If you’re still working on your New Year’s resolutions list, we have a good one for you: give blood! January is National Blood Donation Month and the American Red Cross and World Health Organization are on a mission to encourage more people to give blood regularly because the gift of blood donation saves lives all over the world.
You don’t need to wait for designated blood drives during times of disaster. The truth is you can give blood anytime and if you are healthy and willing, it’s a wonderful lifesaving gift. That sounds like an amazing New Year’s resolution to us!
Waiting for times of disaster such as earthquakes, tsunamis, or the devastating hurricanes many people in the U.S. and elsewhere faced in 2017 might be too late. Blood banks need a constant supply of blood and aim to build up stores of blood so they are adequately stocked in the event of an emergency. Statistics show that one in four people will need a blood transfusion at some point in their lifetime. That’s why giving blood now and often is an essential part you can play in saving lives.
According to the World Health Organization, if only 1% of a nation’s population gives blood that should meet the country’s basic requirements. Fortunately, in 57 countries around the world blood donation is voluntarily. You can be one of these volunteers.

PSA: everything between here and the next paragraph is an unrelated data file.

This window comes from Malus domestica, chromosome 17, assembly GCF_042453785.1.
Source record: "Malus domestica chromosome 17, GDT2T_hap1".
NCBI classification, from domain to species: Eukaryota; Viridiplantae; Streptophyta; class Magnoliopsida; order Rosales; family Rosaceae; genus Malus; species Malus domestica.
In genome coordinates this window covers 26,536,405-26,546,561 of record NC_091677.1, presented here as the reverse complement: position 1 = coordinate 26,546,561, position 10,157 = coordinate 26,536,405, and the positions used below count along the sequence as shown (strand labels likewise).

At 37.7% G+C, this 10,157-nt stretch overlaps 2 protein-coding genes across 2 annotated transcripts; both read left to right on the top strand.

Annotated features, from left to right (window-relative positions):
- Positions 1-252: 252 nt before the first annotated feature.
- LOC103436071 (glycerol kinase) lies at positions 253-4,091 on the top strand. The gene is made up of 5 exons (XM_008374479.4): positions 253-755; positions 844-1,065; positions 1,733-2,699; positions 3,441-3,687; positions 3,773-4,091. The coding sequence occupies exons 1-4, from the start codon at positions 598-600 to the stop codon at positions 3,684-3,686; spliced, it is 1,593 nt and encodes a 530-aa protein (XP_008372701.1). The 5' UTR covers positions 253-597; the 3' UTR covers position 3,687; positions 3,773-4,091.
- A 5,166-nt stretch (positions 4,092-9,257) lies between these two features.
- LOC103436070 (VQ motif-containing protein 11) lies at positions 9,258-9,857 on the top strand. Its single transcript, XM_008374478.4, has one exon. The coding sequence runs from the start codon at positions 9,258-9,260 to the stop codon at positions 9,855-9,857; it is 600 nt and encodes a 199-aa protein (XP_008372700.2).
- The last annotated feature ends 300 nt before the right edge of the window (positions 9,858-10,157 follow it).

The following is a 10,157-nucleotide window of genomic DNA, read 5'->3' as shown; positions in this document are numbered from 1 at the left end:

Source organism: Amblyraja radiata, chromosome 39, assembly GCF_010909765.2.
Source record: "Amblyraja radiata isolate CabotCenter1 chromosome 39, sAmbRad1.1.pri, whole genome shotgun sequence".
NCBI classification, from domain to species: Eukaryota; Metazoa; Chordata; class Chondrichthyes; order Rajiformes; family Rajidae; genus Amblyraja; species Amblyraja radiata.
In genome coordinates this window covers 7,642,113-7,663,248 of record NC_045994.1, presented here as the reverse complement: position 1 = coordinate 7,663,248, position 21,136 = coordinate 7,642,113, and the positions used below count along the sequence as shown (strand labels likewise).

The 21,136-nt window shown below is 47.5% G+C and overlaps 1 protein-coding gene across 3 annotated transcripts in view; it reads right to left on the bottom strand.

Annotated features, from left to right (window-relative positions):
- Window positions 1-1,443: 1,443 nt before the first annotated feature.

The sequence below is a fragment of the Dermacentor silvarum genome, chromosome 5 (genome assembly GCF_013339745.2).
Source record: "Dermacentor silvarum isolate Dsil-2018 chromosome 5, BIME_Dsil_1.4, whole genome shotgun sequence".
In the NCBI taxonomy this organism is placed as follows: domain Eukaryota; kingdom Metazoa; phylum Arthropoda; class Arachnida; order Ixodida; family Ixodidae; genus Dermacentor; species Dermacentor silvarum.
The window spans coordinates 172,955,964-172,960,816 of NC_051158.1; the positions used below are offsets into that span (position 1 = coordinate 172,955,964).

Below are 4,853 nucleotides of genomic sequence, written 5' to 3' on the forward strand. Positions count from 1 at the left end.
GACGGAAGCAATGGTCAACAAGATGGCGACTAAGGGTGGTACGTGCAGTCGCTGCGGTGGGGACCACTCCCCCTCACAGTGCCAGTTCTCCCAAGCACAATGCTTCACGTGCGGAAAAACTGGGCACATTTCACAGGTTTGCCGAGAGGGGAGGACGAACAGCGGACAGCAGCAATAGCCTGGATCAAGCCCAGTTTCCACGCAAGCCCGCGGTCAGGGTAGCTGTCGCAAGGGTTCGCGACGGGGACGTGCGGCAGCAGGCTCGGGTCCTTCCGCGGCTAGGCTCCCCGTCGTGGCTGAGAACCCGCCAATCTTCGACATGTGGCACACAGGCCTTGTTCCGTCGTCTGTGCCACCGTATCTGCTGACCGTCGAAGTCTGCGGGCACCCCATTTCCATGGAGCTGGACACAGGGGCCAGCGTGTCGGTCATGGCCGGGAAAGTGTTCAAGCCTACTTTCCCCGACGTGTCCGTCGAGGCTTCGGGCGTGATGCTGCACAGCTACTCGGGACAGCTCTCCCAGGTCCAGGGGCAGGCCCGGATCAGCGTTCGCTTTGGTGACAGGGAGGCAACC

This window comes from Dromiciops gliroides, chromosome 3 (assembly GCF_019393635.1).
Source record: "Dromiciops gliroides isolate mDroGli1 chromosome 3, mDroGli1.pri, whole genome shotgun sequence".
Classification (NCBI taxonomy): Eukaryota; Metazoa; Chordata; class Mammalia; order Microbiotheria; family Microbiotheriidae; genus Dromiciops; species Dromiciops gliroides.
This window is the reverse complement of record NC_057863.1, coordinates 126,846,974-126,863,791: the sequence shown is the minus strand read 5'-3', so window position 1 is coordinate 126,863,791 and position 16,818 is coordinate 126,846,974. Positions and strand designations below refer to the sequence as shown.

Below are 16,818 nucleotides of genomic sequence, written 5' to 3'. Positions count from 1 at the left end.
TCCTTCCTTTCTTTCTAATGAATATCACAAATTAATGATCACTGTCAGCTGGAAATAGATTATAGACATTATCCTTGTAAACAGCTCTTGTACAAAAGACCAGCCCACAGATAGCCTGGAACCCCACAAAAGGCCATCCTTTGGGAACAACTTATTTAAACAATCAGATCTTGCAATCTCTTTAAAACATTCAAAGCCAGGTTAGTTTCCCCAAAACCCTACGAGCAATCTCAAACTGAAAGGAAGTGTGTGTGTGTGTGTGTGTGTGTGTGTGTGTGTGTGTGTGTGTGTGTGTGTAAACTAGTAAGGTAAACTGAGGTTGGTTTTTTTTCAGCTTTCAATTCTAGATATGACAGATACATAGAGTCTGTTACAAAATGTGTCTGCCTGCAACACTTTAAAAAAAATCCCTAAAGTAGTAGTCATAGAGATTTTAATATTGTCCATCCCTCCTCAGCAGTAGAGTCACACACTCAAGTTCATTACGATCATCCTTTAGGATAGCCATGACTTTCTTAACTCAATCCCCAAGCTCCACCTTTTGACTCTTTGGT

Here’s what you need to know before donating blood during National Blood Donation Month and all year long:
- Find a local blood drive or call the American Red Cross, hospitals or other blood banks to find out where you can make a blood donation in your area.
- To prepare, be sure you drink plenty of water and eat many iron-rich foods to bolster your blood supply.
- Wear something comfortable that allows you to roll up your sleeves for blood donation.
- Bring along your photo ID and a list of medications you are taking. You will be given a mini-physical on-site at the blood donation facility including checking your blood pressure, pulse and temperature.
- After your appointment expect to remain on site for 10-15 minutes to ensure you don’t get woozy. You’ll probably be offered a snack that has sugar in it to help restore your blood glucose levels.
- After your appointment continue to drink water and nutritious foods. Avoid lifting heavy objects or exercising for a period of time.
- If you are unsure whether or not you are eligible to give blood, check the American Red Cross’ website for criteria. Only 37% of the population is eligible so it’s important for those who are to do so.
- If you are eligible you can give blood every 56 days. Or you can give platelets every 7 days and plasma every 28 days up to a certain number of times per year.
Add the good deed of becoming a regular blood donor to your list of New Year’s resolutions for 2018. Join millions of people who are saving lives every day.
Sources: American Red Cross, World Health Organization and Consumer Health Digest